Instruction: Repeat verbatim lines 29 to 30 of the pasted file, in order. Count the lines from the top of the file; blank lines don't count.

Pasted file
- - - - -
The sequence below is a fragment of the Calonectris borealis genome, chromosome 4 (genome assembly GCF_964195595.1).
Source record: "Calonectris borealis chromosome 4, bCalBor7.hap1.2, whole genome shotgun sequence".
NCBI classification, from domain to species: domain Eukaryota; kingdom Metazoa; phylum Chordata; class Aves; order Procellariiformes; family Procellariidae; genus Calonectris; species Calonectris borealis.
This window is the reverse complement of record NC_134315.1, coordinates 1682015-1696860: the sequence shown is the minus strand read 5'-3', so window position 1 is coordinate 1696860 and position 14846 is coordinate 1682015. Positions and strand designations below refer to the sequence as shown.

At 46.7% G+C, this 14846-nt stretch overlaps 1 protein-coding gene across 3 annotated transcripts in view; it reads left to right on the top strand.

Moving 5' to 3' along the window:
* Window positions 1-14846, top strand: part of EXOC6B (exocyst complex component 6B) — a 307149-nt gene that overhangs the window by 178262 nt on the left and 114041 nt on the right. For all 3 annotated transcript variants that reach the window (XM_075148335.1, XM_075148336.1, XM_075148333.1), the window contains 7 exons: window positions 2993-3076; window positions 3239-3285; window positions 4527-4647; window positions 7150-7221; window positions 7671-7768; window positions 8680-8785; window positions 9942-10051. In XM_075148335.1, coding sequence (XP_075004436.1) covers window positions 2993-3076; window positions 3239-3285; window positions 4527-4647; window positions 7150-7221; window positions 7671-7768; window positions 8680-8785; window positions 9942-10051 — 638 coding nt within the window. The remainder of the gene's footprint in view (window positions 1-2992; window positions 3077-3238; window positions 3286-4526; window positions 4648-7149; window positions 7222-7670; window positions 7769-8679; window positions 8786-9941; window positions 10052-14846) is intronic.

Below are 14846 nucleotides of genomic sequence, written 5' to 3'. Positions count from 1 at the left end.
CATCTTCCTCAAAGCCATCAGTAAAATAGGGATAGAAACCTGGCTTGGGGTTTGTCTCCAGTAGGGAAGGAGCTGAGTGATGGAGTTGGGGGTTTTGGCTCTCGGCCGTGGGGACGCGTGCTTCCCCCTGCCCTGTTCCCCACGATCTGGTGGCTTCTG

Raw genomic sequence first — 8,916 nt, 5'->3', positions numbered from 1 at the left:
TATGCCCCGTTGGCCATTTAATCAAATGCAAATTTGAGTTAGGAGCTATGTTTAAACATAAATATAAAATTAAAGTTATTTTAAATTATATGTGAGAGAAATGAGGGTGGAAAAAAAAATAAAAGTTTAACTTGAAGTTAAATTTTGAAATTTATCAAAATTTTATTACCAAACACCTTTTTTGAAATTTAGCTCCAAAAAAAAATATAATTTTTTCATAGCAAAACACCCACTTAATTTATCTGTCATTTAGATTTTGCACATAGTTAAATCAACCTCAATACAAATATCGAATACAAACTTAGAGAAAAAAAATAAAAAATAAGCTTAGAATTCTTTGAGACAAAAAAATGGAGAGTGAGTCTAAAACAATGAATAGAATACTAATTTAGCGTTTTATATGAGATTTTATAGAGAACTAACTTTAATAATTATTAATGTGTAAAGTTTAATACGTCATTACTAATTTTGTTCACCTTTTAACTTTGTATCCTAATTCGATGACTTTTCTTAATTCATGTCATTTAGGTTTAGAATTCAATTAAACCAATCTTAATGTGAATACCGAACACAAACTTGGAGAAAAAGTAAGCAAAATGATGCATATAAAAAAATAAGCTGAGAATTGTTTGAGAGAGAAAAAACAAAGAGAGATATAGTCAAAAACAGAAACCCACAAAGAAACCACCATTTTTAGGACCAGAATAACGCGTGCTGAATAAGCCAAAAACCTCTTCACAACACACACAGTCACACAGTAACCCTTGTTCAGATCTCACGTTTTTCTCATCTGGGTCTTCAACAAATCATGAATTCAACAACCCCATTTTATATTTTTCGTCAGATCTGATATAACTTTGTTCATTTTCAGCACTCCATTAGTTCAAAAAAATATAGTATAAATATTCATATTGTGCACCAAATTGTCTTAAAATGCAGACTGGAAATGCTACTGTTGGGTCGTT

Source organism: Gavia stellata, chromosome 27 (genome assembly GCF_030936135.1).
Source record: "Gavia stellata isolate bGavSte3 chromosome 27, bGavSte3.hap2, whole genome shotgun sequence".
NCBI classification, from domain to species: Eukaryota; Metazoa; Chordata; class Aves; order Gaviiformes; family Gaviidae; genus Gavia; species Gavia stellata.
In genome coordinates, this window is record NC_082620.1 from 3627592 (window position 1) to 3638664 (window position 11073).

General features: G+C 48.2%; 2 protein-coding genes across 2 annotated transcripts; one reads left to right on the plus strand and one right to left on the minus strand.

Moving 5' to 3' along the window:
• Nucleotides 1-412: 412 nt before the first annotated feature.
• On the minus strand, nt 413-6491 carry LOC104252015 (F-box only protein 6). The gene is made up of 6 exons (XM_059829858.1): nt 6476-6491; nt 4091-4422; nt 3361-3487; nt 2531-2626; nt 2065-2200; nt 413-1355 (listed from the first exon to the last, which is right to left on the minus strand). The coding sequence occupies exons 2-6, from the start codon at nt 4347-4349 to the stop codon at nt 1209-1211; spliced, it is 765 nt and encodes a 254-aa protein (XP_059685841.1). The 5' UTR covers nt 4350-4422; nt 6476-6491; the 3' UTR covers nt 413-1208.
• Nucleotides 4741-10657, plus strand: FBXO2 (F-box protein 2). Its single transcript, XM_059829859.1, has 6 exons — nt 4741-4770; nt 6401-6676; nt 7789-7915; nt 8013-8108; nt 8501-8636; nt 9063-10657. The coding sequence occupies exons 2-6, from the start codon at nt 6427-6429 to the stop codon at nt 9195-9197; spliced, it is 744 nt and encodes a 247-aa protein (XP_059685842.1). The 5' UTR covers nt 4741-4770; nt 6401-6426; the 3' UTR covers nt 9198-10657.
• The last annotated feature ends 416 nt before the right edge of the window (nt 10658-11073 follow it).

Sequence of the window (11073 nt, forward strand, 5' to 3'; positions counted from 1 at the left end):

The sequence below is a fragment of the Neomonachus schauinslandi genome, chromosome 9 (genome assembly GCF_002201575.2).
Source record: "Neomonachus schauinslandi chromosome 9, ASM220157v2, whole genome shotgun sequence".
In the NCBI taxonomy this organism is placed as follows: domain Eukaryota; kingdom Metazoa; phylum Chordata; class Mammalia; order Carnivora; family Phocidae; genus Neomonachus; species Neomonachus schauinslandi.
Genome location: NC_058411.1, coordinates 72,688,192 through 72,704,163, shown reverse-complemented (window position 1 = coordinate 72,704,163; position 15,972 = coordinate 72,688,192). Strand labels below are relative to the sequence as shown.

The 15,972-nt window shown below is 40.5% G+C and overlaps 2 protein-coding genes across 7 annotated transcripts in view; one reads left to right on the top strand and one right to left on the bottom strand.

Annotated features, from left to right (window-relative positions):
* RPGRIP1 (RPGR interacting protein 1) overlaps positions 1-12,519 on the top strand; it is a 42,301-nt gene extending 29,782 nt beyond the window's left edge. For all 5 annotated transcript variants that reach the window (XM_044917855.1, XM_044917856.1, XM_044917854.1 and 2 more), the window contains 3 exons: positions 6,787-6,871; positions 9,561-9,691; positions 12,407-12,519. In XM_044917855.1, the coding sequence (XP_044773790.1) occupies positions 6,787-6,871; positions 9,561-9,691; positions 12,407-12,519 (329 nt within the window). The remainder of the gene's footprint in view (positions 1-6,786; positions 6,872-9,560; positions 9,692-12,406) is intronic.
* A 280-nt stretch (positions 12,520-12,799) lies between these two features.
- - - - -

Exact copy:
* RPGRIP1 (RPGR interacting protein 1) overlaps positions 1-12,519 on the top strand; it is a 42,301-nt gene extending 29,782 nt beyond the window's left edge. For all 5 annotated transcript variants that reach the window (XM_044917855.1, XM_044917856.1, XM_044917854.1 and 2 more), the window contains 3 exons: positions 6,787-6,871; positions 9,561-9,691; positions 12,407-12,519. In XM_044917855.1, the coding sequence (XP_044773790.1) occupies positions 6,787-6,871; positions 9,561-9,691; positions 12,407-12,519 (329 nt within the window). The remainder of the gene's footprint in view (positions 1-6,786; positions 6,872-9,560; positions 9,692-12,406) is intronic.
* A 280-nt stretch (positions 12,520-12,799) lies between these two features.